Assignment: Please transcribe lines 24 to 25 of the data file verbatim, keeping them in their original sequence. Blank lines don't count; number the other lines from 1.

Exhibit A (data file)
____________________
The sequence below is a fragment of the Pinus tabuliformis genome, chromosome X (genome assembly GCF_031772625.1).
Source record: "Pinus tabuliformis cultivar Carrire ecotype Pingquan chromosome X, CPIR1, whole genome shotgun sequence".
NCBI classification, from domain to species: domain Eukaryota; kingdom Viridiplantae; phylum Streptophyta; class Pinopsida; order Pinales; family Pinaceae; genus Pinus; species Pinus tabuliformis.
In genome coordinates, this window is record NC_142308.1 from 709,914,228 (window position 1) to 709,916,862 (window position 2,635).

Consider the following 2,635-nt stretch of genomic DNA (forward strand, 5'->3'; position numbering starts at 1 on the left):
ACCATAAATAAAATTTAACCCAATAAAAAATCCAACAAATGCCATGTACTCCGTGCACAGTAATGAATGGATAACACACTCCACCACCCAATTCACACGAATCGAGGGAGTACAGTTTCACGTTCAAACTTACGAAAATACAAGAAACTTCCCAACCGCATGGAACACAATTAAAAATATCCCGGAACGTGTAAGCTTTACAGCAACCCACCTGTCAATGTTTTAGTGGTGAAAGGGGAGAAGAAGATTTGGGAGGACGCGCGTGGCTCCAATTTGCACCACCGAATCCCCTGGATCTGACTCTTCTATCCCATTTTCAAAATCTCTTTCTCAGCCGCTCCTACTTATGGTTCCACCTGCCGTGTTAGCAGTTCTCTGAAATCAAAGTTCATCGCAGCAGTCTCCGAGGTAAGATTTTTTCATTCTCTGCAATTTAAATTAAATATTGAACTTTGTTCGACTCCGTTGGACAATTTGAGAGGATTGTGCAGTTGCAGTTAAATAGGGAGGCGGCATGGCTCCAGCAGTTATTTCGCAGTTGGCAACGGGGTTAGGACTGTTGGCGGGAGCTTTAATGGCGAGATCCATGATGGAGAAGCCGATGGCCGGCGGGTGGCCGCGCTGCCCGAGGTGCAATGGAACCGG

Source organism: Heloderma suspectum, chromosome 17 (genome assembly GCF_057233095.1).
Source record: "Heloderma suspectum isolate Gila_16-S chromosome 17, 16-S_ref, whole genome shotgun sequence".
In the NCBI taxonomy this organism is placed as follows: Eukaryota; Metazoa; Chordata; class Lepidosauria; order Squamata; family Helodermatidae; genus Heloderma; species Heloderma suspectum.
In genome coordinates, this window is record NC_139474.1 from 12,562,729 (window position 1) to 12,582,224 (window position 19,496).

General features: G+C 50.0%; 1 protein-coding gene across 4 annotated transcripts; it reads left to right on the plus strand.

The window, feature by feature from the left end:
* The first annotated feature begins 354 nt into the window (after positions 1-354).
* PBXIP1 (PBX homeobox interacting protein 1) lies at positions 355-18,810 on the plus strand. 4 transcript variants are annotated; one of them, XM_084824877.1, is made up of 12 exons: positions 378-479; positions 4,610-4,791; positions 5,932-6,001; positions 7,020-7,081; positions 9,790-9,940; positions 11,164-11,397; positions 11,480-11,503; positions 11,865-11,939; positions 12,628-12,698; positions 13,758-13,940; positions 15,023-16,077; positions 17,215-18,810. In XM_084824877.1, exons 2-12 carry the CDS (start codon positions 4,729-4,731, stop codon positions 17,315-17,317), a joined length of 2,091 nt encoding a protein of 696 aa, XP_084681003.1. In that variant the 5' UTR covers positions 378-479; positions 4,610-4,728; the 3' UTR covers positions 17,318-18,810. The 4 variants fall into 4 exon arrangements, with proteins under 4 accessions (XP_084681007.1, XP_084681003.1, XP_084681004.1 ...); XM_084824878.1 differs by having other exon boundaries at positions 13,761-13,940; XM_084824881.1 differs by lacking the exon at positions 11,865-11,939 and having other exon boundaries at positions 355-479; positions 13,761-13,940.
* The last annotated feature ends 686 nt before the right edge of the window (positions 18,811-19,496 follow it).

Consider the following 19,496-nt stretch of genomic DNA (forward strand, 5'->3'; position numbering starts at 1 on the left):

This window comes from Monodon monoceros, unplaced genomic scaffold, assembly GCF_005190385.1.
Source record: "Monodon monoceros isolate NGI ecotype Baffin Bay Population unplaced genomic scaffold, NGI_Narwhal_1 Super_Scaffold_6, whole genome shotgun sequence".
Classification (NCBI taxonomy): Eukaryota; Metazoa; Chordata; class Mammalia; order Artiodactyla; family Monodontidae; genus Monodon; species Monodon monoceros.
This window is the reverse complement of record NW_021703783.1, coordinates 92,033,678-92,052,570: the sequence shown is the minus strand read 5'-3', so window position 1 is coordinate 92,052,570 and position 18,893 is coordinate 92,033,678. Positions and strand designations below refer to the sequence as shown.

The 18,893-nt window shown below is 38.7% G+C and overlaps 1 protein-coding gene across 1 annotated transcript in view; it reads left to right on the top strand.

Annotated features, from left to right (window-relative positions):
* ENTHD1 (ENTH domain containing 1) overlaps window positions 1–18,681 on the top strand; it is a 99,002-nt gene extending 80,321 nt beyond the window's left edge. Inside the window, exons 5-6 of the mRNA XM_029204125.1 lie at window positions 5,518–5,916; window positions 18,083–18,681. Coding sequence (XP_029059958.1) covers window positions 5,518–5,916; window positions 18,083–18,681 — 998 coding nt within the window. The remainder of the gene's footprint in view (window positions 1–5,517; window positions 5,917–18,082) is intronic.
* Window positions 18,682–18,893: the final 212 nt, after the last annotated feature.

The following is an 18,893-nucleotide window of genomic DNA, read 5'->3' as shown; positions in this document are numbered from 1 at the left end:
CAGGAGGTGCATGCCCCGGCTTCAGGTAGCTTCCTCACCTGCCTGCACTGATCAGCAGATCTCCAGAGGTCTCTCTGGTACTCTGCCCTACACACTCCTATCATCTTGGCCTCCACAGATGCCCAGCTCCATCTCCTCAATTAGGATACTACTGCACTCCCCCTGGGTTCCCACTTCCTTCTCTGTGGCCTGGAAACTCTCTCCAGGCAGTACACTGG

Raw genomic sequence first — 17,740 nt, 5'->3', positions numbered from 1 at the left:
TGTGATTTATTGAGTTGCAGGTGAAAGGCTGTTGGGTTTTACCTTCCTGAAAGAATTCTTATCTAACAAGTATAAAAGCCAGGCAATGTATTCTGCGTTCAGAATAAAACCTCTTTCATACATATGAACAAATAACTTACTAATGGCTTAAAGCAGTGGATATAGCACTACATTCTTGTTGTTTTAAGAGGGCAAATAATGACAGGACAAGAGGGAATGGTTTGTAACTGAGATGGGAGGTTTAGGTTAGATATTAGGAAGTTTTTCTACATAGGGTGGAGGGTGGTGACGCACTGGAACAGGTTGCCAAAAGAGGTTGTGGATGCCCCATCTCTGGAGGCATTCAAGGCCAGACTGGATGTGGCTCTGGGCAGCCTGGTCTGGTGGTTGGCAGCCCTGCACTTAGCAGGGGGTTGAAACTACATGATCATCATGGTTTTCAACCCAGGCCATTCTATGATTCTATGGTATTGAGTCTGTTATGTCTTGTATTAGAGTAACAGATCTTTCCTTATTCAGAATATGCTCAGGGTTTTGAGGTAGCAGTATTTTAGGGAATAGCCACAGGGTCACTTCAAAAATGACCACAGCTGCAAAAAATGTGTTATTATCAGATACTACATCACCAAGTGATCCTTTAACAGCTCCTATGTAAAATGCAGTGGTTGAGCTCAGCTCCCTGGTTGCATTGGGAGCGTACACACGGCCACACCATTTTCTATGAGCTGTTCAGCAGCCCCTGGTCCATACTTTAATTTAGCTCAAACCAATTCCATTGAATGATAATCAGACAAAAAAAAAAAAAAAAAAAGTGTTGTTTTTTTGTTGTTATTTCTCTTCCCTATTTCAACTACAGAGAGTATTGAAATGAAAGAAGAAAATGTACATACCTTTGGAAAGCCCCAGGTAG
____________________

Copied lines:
* Window positions 18,682–18,893: the final 212 nt, after the last annotated feature.

The following is an 18,893-nucleotide window of genomic DNA, read 5'->3' as shown; positions in this document are numbered from 1 at the left end: